Electricity was restored to most of Pakistan on Monday after a nationwide blackout that sparked stone-throwing protests and even fuelled rumours of a coup attempt, officials and witnesses said.
The outage on Sunday, the country's worst in five years, blacked out almost the whole country including the major cities of Islamabad, Karachi and Lahore for around four hours and overnight in some areas.
"Electricity has been fully restored in the country," Shafqat Jalil, general manager of public relations for the Water and Power Development Authority, told the agency.
Losses to businesses were estimated at 200 million rupees (3.3 million dollars), he added.
Officials blamed a technical fault and said there was no hint of "sabotage or an act of terrorism".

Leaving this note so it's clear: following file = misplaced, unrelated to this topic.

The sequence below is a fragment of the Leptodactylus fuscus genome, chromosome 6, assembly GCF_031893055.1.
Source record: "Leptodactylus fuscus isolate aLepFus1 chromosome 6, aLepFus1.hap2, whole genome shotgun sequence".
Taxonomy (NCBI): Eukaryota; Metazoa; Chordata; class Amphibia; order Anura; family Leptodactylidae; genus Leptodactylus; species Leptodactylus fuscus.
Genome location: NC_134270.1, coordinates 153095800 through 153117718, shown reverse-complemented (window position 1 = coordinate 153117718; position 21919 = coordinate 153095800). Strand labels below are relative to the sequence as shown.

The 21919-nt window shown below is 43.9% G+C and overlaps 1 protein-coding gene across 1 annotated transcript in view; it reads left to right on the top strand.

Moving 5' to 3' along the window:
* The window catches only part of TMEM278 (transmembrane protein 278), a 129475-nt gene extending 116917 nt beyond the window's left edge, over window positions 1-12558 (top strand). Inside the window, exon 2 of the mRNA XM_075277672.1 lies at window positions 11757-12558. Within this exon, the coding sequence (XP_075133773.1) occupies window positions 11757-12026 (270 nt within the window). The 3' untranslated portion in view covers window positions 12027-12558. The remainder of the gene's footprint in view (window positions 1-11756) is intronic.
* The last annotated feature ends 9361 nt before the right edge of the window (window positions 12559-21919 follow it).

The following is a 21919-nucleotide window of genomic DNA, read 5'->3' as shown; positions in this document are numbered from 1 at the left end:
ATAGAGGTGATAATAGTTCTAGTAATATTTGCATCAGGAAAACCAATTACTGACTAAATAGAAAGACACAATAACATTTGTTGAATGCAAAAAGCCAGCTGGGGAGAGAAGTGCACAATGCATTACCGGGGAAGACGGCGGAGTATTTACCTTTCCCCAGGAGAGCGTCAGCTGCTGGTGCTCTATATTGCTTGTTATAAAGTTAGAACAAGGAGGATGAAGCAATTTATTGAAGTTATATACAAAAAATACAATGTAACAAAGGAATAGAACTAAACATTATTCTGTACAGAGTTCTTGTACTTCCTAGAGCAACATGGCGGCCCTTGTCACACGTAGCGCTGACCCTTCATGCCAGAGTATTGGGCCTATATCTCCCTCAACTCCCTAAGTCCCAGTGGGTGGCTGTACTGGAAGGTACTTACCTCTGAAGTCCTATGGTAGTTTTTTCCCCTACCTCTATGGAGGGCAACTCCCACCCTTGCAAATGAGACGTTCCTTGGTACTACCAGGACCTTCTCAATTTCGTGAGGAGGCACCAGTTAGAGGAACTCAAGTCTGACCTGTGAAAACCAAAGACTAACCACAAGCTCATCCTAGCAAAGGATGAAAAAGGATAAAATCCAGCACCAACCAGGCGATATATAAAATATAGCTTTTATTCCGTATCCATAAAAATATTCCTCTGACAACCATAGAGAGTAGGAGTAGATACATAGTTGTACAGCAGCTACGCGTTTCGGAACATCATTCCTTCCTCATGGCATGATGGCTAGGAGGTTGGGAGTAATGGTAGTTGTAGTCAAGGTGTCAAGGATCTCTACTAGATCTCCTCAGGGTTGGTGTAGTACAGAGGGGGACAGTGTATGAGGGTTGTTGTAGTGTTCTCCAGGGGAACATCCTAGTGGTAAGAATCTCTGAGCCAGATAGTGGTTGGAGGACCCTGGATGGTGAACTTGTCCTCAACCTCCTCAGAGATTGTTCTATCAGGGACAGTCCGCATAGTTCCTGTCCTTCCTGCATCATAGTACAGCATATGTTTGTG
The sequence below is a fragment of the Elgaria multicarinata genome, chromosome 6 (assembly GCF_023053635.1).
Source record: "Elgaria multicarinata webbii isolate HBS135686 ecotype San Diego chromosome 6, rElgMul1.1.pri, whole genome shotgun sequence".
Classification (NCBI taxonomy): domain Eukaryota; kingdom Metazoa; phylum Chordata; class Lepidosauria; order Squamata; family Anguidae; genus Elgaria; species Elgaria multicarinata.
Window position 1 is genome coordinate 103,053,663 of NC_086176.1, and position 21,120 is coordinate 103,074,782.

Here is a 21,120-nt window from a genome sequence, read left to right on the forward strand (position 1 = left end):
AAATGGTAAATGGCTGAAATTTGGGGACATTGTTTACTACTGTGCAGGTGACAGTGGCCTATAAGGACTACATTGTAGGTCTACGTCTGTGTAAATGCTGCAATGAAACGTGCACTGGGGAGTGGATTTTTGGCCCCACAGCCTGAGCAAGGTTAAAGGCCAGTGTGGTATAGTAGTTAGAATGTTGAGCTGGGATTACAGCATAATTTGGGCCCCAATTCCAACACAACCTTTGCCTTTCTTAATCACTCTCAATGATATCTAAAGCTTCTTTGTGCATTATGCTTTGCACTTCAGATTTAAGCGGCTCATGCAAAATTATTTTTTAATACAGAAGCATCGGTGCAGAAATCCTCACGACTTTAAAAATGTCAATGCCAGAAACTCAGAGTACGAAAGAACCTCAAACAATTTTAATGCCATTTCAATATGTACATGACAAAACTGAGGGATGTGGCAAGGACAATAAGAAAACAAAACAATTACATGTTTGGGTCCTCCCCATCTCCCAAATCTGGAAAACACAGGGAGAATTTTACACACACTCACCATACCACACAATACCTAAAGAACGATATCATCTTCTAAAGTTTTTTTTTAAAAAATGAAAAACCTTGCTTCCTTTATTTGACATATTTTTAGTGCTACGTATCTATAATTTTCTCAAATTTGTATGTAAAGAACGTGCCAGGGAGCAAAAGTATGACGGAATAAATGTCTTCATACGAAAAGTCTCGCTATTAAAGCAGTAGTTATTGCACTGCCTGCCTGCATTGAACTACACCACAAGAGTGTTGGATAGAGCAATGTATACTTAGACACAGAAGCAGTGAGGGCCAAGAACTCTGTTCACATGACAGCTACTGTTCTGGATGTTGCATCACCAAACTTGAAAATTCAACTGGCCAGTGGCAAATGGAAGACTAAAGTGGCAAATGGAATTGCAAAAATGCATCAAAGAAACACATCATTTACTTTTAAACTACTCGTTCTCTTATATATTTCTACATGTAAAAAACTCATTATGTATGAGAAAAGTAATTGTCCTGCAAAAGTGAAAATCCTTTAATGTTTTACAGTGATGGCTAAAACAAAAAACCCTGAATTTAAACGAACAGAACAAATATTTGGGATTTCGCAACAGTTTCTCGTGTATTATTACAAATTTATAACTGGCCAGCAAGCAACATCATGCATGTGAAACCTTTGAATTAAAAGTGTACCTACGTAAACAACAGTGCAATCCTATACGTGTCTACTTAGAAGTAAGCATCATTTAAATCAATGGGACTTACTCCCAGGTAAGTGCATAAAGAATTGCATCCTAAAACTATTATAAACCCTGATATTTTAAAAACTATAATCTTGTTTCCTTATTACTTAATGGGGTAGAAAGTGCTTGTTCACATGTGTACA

Newspaper reports blamed a short circuit in a major distribution line but the authority said the cause was not yet known.
But many parts of Pakistan, which has a population of 150 million, remained without electricity overnight and supplies were still patchy in some parts on Monday, witnesses said.
In Karachi, Pakistan's biggest city, the situation "has not returned to normal and power supply has not been restored in several areas," said Salahuddin Haider, a spokesman for the government of Sindh province.
Witnesses said people in Karachi's Liaquatabad area burned tyres and pelted vehicles and complaint centres of the local electricity company with stones late Sunday.
Thousands of people remained at the city's Clifton beach until late in the night due to the heat and the lack of air conditioning.
Meanwhile the sheer scale of the blackout helped to fuel rumours of an attempted coup against President Pervez Musharraf while he was away in the United States.
Musharraf said Monday in New York that the rumours were "absolute nonsense", according to the official Associated Press of Pakistan.